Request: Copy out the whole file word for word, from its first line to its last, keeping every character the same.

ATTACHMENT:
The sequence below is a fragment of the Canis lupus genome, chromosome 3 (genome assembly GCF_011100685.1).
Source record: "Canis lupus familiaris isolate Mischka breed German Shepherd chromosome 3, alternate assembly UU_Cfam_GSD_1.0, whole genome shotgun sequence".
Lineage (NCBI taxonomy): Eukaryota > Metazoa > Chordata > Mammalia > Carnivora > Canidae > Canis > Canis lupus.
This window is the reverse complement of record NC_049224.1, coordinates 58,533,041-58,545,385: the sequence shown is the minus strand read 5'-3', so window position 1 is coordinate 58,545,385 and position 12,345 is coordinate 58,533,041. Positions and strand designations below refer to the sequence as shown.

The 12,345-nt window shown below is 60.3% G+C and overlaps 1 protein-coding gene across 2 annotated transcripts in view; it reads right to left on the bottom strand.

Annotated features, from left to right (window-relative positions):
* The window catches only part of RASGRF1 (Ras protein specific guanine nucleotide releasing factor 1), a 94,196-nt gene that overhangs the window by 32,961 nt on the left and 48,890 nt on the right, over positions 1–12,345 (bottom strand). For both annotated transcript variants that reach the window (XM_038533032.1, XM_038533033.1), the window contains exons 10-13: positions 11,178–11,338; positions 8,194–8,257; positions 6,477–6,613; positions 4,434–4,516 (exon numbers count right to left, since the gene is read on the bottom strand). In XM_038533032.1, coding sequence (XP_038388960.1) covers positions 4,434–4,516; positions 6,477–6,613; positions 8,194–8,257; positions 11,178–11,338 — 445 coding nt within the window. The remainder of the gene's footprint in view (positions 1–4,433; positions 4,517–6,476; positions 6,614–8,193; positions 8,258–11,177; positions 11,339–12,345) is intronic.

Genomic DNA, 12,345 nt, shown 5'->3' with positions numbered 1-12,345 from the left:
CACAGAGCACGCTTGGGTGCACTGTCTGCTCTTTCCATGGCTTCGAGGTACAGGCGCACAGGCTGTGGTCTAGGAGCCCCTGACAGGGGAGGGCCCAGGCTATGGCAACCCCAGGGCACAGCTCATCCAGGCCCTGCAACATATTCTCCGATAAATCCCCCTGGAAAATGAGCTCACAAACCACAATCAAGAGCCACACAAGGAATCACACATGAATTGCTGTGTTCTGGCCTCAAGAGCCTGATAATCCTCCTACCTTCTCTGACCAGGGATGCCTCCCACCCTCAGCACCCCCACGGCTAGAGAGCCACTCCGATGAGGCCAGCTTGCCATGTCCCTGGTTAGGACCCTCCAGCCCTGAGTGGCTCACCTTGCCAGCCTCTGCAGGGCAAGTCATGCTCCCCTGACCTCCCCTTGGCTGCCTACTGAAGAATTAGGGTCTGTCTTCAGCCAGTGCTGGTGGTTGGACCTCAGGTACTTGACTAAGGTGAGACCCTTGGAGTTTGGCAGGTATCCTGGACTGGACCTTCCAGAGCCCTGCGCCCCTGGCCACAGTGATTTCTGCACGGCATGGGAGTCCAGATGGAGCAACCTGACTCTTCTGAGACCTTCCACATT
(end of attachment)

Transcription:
The sequence below is a fragment of the Canis lupus genome, chromosome 3 (genome assembly GCF_011100685.1).
Source record: "Canis lupus familiaris isolate Mischka breed German Shepherd chromosome 3, alternate assembly UU_Cfam_GSD_1.0, whole genome shotgun sequence".
Lineage (NCBI taxonomy): Eukaryota > Metazoa > Chordata > Mammalia > Carnivora > Canidae > Canis > Canis lupus.
This window is the reverse complement of record NC_049224.1, coordinates 58,533,041-58,545,385: the sequence shown is the minus strand read 5'-3', so window position 1 is coordinate 58,545,385 and position 12,345 is coordinate 58,533,041. Positions and strand designations below refer to the sequence as shown.

The 12,345-nt window shown below is 60.3% G+C and overlaps 1 protein-coding gene across 2 annotated transcripts in view; it reads right to left on the bottom strand.

Annotated features, from left to right (window-relative positions):
* The window catches only part of RASGRF1 (Ras protein specific guanine nucleotide releasing factor 1), a 94,196-nt gene that overhangs the window by 32,961 nt on the left and 48,890 nt on the right, over positions 1–12,345 (bottom strand). For both annotated transcript variants that reach the window (XM_038533032.1, XM_038533033.1), the window contains exons 10-13: positions 11,178–11,338; positions 8,194–8,257; positions 6,477–6,613; positions 4,434–4,516 (exon numbers count right to left, since the gene is read on the bottom strand). In XM_038533032.1, coding sequence (XP_038388960.1) covers positions 4,434–4,516; positions 6,477–6,613; positions 8,194–8,257; positions 11,178–11,338 — 445 coding nt within the window. The remainder of the gene's footprint in view (positions 1–4,433; positions 4,517–6,476; positions 6,614–8,193; positions 8,258–11,177; positions 11,339–12,345) is intronic.

Genomic DNA, 12,345 nt, shown 5'->3' with positions numbered 1-12,345 from the left:
CACAGAGCACGCTTGGGTGCACTGTCTGCTCTTTCCATGGCTTCGAGGTACAGGCGCACAGGCTGTGGTCTAGGAGCCCCTGACAGGGGAGGGCCCAGGCTATGGCAACCCCAGGGCACAGCTCATCCAGGCCCTGCAACATATTCTCCGATAAATCCCCCTGGAAAATGAGCTCACAAACCACAATCAAGAGCCACACAAGGAATCACACATGAATTGCTGTGTTCTGGCCTCAAGAGCCTGATAATCCTCCTACCTTCTCTGACCAGGGATGCCTCCCACCCTCAGCACCCCCACGGCTAGAGAGCCACTCCGATGAGGCCAGCTTGCCATGTCCCTGGTTAGGACCCTCCAGCCCTGAGTGGCTCACCTTGCCAGCCTCTGCAGGGCAAGTCATGCTCCCCTGACCTCCCCTTGGCTGCCTACTGAAGAATTAGGGTCTGTCTTCAGCCAGTGCTGGTGGTTGGACCTCAGGTACTTGACTAAGGTGAGACCCTTGGAGTTTGGCAGGTATCCTGGACTGGACCTTCCAGAGCCCTGCGCCCCTGGCCACAGTGATTTCTGCACGGCATGGGAGTCCAGATGGAGCAACCTGACTCTTCTGAGACCTTCCACATT